New roaster - Probat × Diedrich × Giesen × Toper

meloun

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Aug 26, 2014
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New roaster - Probat × Diedrich × Giesen × Toper - please advise

Hello!

We are beginning with coffee roasting, expecting monthly production of 1,5 ton. We decided to choose 12-15 kg coffee roaster (to have a satisfactory reserve for future growth) and did a huge research across many coffee roaster producers. From what we found, we tend to choose Probatone12 roaster, but we are not 100% sure in our decision. It would greatly help us if you write the pros and cons of the roasters considered and also your own opinion about the selection.

Our requirements and possibilities:
- we want roaster with profiling system and preset profiles to have some help for start and comfort possibility to tune the roasting process in the future,
- we want "conventional" roaster which will have no specialities during the roasting process (so everyone who knows how to use the coffee roaster will know how to use the chosen roaster),
- we want available and reliable service in Europe,
- sure we want high quality roaster,
- the price doesn't matter but higher price must be worth it.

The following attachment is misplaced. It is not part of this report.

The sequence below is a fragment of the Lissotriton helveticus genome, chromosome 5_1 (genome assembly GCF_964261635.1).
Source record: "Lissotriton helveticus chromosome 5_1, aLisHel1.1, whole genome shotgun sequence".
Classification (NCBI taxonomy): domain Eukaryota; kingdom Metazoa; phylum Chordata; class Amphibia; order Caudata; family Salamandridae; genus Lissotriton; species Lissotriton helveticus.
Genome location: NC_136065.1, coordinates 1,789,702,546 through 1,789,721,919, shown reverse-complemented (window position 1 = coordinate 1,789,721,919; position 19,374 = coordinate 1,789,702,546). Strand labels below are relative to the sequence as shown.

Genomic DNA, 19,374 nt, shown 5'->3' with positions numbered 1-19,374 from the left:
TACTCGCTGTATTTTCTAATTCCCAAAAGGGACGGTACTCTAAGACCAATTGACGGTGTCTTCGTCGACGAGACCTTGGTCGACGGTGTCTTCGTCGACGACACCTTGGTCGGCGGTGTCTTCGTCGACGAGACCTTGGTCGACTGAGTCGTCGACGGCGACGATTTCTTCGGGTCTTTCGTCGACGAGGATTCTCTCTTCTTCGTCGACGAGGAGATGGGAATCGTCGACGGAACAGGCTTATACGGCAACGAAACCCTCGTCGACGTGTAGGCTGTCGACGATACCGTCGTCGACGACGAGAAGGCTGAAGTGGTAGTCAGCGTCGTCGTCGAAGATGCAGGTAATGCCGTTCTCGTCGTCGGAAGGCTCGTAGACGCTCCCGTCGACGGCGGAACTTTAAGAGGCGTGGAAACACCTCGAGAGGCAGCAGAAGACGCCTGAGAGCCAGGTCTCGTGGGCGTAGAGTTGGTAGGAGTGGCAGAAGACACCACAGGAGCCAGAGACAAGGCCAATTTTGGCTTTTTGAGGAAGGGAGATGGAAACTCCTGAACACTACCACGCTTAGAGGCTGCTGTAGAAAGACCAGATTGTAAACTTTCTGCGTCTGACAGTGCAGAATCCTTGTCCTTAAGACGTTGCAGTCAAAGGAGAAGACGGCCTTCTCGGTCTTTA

The considered roasters:

Probatone12 - our favorite, but we need to be sure it's the best solution for us

Diedrich IR-12 - we are little afraid of the IR technology and its service life and also if the roasting process is the same with this technology than without it

Giesen W15 - we are little afraid of non-standard behaviour and system control of the roaster compared to other brands of roasters (as people write down on many forums)

Toper TKM-SX 15 - we don't see any disadvantages here but consindering the much lower price than the Probat, we think there must be any


Many thanks in advance for all your advices and opinions.
 
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topher

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Profile software is a tool not a roaster. Why not just buy coffee wholesale since you do not want to invest the time to master this trade?
 

meloun

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Profile software is a tool not a roaster. Why not just buy coffee wholesale since you do not want to invest the time to master this trade?

Sure we want to invest the time to master this trade but we'd like to have the profile software as a starting point, to start easily and better understand the differences of different roasting profiles. We are now buying coffee wholesale and after years, we want to roast it on our own, not to rely on the other roasters.

Every roaster had to start and we think (but we may be wrong) it's easier (and faster, that's what we need as we already sell the coffee and need to "switch" ourselves from "sellers" to "roasters" quickly) with the profile software. But we really don't want to use only the software and have no idea how to roast manually - we want to work on ourselves and master our skills from the very first moment...
 

topher